It probably has to do with the phonetic and metrical properties of "ladies and gentlemen" versus "gentlemen and ladies." Say them both out loud and see which one sounds better to you, intuitively.
The metrical pattern of "ladies and gentlemen" consists of (arguably) two dactyls. A dactyl is a group of three syllables where the first is stressed and the ...
sense verbs or sensory verbs are generally intransitive:
They are: look, seem, taste, feel, smell, and sound.
They all can be followed by adjectives.
You look good.
He sounds terrible.
That tastes scrumptious. [all adjectives]
the verb go is an action or active verb. Therefore, it needs an adverb:
This wine goes well with that cheese.
That color goes ...
Please call me on this number. You can reach me on this number.
Acceptable everywhere, principally used in UK/Australia/New Zealand. Sounds strange to North American ears, but understood.
Please call me at this number. You can reach me at 0088000900.
Acceptable everywhere, principally used in US/Canada. Might sound strange to English speakers ...
The door swings on its hinge.
To move backward and forward, especially rotating about or hanging from a fixed point.
Turns, as suggested by other answerers, sounds like another great possibility. But a quick look at the actual usage stats brings up something interesting.
Here are the top 50 collocations for "the door [v*]" from the Corpus of ...
what other kind of student is there?
College students. Private students. Home-schooled students. Student drivers.
As Keshlam noted in a comment:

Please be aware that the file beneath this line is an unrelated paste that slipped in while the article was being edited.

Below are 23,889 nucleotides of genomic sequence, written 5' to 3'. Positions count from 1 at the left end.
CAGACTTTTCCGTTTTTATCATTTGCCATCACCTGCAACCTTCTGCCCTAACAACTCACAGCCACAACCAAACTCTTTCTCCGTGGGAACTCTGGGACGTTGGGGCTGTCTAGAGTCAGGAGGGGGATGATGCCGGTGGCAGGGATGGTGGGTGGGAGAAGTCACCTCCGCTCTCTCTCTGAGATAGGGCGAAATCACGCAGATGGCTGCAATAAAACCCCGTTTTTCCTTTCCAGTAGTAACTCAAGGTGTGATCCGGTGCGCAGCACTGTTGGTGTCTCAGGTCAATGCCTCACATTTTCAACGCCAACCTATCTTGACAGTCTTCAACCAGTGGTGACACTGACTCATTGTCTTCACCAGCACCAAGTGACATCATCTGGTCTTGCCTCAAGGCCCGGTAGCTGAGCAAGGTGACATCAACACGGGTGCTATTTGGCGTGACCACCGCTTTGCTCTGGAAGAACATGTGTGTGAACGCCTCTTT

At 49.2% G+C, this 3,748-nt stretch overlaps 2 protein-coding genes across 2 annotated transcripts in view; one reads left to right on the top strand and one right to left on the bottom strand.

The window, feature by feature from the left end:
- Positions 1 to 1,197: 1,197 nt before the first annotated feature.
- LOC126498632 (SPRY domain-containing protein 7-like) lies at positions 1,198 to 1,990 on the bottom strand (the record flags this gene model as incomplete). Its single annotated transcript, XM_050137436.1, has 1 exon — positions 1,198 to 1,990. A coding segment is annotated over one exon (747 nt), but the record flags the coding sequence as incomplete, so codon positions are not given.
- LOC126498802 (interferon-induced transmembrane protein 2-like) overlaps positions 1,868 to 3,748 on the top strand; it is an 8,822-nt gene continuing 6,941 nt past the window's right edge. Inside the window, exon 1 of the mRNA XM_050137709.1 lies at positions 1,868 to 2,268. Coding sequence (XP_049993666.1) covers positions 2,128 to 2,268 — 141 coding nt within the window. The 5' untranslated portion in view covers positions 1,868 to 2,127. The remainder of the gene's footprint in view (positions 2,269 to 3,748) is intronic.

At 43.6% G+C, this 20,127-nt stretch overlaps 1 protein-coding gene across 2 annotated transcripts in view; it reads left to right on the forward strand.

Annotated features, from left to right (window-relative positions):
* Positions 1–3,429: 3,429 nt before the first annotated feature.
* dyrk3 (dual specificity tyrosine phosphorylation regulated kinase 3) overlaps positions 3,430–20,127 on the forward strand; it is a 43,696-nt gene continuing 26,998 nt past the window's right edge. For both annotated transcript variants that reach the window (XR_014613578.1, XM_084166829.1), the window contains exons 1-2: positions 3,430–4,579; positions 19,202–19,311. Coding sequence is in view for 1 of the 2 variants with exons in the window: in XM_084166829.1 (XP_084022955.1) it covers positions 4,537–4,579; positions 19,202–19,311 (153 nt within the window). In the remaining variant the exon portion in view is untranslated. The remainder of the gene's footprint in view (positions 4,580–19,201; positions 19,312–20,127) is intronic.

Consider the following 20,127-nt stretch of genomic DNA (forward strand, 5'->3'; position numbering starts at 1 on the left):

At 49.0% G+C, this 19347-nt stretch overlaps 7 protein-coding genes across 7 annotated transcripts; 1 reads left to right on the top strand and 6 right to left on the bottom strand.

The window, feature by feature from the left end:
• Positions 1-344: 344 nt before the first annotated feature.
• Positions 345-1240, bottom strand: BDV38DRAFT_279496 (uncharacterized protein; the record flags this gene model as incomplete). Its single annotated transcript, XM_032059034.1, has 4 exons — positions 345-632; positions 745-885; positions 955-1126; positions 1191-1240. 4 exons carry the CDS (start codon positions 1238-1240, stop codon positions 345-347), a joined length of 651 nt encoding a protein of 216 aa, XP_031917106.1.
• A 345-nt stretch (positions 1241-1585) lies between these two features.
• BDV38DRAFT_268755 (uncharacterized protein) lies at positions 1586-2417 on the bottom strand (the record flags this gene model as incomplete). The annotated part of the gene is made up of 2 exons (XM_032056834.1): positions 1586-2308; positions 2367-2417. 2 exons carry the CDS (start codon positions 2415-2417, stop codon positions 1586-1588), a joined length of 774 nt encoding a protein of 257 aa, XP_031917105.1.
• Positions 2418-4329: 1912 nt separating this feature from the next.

It says "school students" because if it just said 'students" many of us would indeed translate it as "student drivers." Which is a somewhat different kind of hazard. A car full of school students isn't likely to ...
My initial response to this question was . . . "Ewwww. That's just incorrect. It should be well, not good."
Then, upon further reflection, I took your premise into account. Is the word go being used as a sensory verb here.
I do not believe it is. Rather I think this is merely informal usage of the word good, not the transmogrification of the word go ...
What any of us might prefer is immaterial. A short question is one that contains only a few words. A quick question is one which the questioner hopes, perhaps unrealistically, can be readily dealt with. Quick has many meanings, and they are certainly not limited to describing a fast-moving object.
OED has a first citation from NY Times, 1950 for...
zombify: to transform into a zombie.
...so I don't see why in OP's context he shouldn't say...
"I hope that you're not being/becoming zombified by your love of my brain."
In that sentence, you would use demand for.
You use demand for when some entity has want of a resource, as in supply-and-demand economics. Examples would include a high demand for candy canes at Christmastime, or a high demand for beachfront cottages during the summertime.
Demand on is used when a situation is challenging, difficult, or pressure-packed ...
Generally speaking, only the commodity itself is on the market, while the traders themselves and other aspects of the trade are in the market. So one puts one’s pork bellies on the market at the lowest price in the market.